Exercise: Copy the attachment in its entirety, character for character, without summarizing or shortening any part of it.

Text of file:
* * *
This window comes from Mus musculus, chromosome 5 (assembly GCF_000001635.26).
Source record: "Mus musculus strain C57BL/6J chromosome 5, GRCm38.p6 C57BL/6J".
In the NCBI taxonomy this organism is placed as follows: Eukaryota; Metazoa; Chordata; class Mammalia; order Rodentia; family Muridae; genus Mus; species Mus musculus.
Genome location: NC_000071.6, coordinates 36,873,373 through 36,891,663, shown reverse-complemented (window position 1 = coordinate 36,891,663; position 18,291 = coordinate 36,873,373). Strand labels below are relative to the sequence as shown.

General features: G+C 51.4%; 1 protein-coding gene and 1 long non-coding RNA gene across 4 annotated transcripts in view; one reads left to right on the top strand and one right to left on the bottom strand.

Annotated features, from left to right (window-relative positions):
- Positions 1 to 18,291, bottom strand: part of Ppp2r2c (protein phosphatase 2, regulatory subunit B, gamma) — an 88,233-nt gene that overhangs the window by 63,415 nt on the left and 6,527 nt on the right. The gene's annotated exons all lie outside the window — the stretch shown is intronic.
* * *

This window comes from Mus musculus, chromosome 5 (assembly GCF_000001635.26).
Source record: "Mus musculus strain C57BL/6J chromosome 5, GRCm38.p6 C57BL/6J".
In the NCBI taxonomy this organism is placed as follows: Eukaryota; Metazoa; Chordata; class Mammalia; order Rodentia; family Muridae; genus Mus; species Mus musculus.
Genome location: NC_000071.6, coordinates 36,873,373 through 36,891,663, shown reverse-complemented (window position 1 = coordinate 36,891,663; position 18,291 = coordinate 36,873,373). Strand labels below are relative to the sequence as shown.

General features: G+C 51.4%; 1 protein-coding gene and 1 long non-coding RNA gene across 4 annotated transcripts in view; one reads left to right on the top strand and one right to left on the bottom strand.

Annotated features, from left to right (window-relative positions):
- Positions 1 to 18,291, bottom strand: part of Ppp2r2c (protein phosphatase 2, regulatory subunit B, gamma) — an 88,233-nt gene that overhangs the window by 63,415 nt on the left and 6,527 nt on the right. The gene's annotated exons all lie outside the window — the stretch shown is intronic.